• Failure to develop such a plan within three months should result in a new internal election for a Nat-Ex WITHOUT the position of political leader being contested.
The motion listed other conditions for such an election.
Contacted yesterday, Khan told the T&T Guardian, “This isn’t an attack on the political leader. Apart from the call to return members, it’s largely a method to change the structure of voting to get a stronger institution. All Nat-Ex officers are from the leader’s slate. But things aren’t going anywhere and there’s general election in two and half years, we need to put things in place.
“The three spoilt ballots showed some people were dissatisfied with both PNM and UNC’s nominees for President. But it magnifies the need for a different approach.”
Khan added, “A Congress is designed to place a party on a forward projection with ideas that are innovative, that when used will make a difference in political success. UNC’s Nat-Ex has an overall responsibility to members, not to just prop up a leader.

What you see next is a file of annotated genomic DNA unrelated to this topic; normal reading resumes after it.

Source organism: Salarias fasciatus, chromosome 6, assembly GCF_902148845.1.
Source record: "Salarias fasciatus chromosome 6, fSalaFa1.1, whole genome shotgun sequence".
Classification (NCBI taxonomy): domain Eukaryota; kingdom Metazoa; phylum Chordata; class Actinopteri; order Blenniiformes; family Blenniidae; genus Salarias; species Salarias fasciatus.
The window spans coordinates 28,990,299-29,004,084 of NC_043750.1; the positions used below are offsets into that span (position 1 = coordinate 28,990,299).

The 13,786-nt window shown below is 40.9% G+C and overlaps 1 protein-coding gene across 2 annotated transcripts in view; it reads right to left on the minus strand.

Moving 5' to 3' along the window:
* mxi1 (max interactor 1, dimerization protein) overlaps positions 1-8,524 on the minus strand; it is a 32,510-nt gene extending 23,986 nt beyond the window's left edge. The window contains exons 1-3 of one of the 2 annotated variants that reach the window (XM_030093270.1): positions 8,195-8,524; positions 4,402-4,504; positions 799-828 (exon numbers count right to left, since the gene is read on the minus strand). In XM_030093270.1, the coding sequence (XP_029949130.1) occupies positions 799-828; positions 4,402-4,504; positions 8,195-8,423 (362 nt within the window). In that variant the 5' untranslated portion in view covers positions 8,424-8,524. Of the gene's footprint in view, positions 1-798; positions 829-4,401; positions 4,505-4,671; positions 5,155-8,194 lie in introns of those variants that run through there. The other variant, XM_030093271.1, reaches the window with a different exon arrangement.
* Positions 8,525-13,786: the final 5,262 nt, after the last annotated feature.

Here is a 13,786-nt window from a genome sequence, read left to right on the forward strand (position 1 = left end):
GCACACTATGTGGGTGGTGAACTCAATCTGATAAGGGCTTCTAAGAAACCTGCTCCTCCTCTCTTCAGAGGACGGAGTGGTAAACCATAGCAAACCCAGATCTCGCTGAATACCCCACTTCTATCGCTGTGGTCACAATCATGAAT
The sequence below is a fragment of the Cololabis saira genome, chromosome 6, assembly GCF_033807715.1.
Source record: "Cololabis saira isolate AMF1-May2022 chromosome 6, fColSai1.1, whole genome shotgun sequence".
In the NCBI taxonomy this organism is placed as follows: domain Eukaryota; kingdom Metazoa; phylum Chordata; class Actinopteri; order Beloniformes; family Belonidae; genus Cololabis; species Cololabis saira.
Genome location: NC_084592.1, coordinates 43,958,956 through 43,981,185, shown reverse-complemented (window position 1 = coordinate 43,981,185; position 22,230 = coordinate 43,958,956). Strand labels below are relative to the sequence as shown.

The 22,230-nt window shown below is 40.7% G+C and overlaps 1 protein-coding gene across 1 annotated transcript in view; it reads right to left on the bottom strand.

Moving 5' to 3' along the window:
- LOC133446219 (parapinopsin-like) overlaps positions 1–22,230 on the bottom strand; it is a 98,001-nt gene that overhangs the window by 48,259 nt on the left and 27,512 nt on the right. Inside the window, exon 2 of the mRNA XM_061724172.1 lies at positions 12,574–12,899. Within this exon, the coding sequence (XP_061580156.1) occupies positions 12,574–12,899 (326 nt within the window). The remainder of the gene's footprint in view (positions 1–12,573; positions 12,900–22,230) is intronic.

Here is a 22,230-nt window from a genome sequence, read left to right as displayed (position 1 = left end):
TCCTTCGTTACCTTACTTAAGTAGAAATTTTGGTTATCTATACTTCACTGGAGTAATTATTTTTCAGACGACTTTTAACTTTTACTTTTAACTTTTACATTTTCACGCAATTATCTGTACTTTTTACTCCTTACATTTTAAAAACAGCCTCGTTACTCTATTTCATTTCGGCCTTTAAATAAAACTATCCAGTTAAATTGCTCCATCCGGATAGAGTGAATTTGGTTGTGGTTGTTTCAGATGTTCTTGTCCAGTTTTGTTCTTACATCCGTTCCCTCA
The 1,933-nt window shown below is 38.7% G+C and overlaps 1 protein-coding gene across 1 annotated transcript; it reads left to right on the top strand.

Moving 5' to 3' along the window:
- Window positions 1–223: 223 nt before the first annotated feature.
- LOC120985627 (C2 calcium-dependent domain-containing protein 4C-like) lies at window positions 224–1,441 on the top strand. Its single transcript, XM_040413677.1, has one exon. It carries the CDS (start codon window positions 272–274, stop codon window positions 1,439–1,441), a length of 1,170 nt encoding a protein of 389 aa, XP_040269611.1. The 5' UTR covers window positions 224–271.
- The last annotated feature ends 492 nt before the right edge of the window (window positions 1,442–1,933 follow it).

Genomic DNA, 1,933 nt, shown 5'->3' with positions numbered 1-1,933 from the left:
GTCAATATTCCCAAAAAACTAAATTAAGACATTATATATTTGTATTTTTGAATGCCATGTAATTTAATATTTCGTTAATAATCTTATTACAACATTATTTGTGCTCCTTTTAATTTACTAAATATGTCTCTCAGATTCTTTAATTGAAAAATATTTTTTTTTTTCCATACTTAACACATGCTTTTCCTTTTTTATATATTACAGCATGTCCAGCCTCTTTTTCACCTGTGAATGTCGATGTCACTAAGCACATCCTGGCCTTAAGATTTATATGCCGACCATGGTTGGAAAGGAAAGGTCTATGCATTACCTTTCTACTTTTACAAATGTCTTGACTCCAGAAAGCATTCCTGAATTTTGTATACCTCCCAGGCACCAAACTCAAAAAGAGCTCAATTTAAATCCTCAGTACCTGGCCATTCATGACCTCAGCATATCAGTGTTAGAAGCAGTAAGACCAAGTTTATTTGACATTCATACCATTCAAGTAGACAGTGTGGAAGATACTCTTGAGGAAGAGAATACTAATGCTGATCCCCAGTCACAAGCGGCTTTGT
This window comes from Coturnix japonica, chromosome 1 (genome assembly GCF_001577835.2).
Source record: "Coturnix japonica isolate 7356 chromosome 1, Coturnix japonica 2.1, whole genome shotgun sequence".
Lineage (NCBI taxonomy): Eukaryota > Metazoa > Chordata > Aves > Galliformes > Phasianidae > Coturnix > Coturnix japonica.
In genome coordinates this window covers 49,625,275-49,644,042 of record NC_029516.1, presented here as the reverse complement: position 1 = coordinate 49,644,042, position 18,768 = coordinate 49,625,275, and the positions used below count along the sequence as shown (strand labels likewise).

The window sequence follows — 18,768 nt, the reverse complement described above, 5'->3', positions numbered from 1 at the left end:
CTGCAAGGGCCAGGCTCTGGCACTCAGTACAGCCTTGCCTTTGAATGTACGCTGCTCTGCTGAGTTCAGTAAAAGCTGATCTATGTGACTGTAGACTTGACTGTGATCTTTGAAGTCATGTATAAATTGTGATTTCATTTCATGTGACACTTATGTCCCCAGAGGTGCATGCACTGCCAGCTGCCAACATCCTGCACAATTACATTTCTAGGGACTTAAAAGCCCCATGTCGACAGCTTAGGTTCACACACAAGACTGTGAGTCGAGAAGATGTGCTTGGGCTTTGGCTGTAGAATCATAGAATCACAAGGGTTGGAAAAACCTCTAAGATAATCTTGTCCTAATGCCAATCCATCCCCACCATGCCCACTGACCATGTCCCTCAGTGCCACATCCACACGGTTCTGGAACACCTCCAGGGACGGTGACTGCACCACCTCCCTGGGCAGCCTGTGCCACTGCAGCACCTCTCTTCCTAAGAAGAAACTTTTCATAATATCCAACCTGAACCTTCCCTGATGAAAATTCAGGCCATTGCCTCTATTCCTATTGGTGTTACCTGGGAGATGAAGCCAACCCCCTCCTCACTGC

“I’m suggesting a way forward to develop a different approach, that, if accepted, will thrust the party into winning 2025 general election. I hope the Nat-Ex and leader understands the strategy. I hope good sense prevails and it’ll be debated. A number of other UNC members are glad it’s being done.”
If the motion isn’t debated, Khan said he’ll keep plugging the issue.
“The UNC needs changes. We must get a change if more and more members seek this…”
Party needs urgent change – Lalla
Lalla meanwhile said he’d like to address the Congress to explain his view about the party’s failings.
He cited the party’s handling of the vote on the President, on the Police Commissioner’s merit list and the Vincent Nelson indemnity issue.
“We need to build a credible opposition to meet the national community’s hopes and aspirations. I feel the three spoilt ballots were intentional to send a message of dissatisfaction to the leader. I’m pleading for urgent change in how UNC approaches national politics,” Lalla said.